Local silver lining in international truck-related deaths stats

By: Rob McKay


Australia amongst leaders in heavy commercial vehicles but poor otherwise

Local silver lining in international truck-related deaths stats
Australia has done well recently in lowering truck crash fatalities

 

The nation’s performance in reducing fatalities involving heavy trucks in the six years to 2016 puts it in the top four advanced countries, even as it lags badly in total road deaths  improvement for the period.

The insight follows the Bureau of Infrastructure, Transport and Regional Economics’ (BITRE’s) recent release of its statistical report, International road safety comparisons 2016, which is supported by figures from other countries in the International Road Traffic and Accident Database’s (IRTAD’s) own Road Safety Annual Report 2018.

BITRE’s report shows total road death per 100,000 people in 31 Organisation for Economic Co-operation and Development (OECD) countries is 5.32 – just two places above the OECD median figure of 5.38.

That puts Australia at 15th, one below the country that it most closely resembles physically and economically – Canada, with 5.23 – but ahead of New Zealand (6.97) and the US (11.59).


Find BITRE’s most recent fatal crash statistics for Australia, here


BITRE’s report did not include figures for heavy vehicles as the measure for heavy truck mass IRTAD uses differs and the local organisation is leery of potential inaccuracy.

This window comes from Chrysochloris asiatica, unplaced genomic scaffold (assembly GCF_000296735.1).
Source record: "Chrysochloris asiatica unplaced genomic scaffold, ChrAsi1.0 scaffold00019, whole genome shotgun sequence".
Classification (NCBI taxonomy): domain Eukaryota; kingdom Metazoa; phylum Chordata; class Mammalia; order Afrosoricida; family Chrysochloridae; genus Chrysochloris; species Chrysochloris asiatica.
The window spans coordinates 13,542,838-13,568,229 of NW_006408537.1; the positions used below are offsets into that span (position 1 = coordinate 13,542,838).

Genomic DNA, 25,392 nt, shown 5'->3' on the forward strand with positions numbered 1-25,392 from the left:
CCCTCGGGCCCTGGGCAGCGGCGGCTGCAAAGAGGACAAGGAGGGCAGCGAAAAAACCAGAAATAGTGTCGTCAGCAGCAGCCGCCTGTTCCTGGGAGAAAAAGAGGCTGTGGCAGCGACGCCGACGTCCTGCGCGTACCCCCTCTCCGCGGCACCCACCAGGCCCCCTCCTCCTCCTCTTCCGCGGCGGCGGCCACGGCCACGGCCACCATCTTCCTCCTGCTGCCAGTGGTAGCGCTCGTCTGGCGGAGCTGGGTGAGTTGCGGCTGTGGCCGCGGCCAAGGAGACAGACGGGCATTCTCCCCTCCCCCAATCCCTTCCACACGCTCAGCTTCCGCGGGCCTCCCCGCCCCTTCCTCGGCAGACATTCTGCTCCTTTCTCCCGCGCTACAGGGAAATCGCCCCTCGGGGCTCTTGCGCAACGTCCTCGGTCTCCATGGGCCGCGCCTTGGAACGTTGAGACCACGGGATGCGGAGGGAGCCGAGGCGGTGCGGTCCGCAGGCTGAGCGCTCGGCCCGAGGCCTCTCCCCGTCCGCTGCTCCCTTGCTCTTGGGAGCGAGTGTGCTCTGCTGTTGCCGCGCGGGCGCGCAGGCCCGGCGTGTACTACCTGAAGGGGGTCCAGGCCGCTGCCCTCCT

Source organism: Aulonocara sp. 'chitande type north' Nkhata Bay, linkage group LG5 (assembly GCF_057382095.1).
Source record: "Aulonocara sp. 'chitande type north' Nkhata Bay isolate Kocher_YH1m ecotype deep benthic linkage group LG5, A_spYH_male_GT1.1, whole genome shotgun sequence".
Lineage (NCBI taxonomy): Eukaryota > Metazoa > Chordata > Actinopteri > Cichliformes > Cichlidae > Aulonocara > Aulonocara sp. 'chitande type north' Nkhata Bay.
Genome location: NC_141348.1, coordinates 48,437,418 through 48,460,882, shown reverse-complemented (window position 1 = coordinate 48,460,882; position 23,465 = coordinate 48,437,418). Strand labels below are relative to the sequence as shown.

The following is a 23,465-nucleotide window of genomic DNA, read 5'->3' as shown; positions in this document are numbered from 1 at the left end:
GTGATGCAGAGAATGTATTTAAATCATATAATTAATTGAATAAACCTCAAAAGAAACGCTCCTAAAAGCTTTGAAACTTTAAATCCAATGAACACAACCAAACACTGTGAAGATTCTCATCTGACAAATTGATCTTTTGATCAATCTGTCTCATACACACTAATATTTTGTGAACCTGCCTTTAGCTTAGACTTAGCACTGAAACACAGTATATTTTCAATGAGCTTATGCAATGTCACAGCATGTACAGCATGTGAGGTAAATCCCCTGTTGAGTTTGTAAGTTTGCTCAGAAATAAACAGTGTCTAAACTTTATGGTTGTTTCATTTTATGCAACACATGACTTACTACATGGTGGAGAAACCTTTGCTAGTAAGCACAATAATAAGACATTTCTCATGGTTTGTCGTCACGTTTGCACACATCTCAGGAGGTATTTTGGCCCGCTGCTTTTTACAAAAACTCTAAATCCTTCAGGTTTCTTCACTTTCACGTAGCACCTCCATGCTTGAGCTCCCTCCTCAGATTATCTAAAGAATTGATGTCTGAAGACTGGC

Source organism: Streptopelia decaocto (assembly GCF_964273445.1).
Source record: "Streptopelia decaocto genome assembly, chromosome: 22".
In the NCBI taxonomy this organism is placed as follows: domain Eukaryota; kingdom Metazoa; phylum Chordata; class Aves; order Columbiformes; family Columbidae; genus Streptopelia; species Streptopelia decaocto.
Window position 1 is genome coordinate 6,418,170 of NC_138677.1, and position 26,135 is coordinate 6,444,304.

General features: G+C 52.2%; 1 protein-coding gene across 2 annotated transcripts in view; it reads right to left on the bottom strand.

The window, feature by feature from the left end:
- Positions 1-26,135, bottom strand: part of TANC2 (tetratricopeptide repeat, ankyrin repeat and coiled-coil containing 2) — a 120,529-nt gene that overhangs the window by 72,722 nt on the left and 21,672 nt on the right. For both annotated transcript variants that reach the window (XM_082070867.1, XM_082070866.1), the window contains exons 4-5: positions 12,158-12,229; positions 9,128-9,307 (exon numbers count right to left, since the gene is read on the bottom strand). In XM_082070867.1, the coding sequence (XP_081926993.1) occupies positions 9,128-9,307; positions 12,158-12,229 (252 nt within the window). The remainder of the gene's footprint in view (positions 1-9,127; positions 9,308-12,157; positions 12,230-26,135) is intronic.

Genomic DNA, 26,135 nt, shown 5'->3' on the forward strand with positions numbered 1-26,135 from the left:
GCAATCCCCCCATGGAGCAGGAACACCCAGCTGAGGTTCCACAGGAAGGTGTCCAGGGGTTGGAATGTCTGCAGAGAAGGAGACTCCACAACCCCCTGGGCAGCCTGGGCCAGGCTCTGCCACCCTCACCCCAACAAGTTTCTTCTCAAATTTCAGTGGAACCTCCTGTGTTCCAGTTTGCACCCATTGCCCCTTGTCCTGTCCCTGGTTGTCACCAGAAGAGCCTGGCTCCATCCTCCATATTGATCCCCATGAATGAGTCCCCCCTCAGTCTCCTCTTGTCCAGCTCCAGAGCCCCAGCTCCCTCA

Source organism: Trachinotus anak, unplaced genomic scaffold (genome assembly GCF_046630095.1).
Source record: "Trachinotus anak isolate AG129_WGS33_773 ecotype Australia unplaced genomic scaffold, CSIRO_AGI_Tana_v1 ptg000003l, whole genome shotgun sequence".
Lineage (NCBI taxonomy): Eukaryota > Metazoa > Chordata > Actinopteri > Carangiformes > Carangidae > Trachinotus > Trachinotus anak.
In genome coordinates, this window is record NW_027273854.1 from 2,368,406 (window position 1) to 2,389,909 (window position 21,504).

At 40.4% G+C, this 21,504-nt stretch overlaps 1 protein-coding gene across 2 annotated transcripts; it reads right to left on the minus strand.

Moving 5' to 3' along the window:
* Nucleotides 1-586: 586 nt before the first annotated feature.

It notes that IRTAD’s definition of "heavy goods vehicle" is notionally a vehicle of 3.5 tonne gross vehicle mass (GVM) or above; for Australia this is 4.5 tonne GVM or above. Actual reporting definition may also vary by country and data is not available for all IRTAD countries for all years. For example, the US heavy vehicle comparison is 2016 compared to calendar year 2010 rather than a starting two-year average it otherwise uses to make the comparison possible with the figures available.

"Due to a lack of comparable data for other countries it is not possible to provide reliable comparisons for Australian truck fatality statistics," BITRE tells ATN.

"This may become feasible in the future if more detailed data becomes available."

Despite that, BITRE has furnished IRTAD figures showing percentage changes in road deaths involving heavy goods vehicles and all road deaths for 18 selected IRTAD countries for 2016 compared with the 2010-2012 average.

Australia was 16 per cent down for trucks but only 1 per cent down for all road deaths.

For trucks, the performance was beaten only by smaller land-mass nations: Finland (-19.8 per cent); South Korea (-27.3 per cent); New Zealand (-34.8 per cent).

Canada lagged with -7.6 per cent but was still ahead of the US (+9.5 per cent).

What should give Australian governments pause for contemplation, given industry protests at the tenor of public statements related to short-term spikes, is that the percentage change for all road deaths, dominated by cars, has barely budged.

For Australia, it is -1 per cent, the third least-impressive performance after New Zealand -1.4 per cent and the US (+13.2 per cent).

The BITRE report can be found here

 

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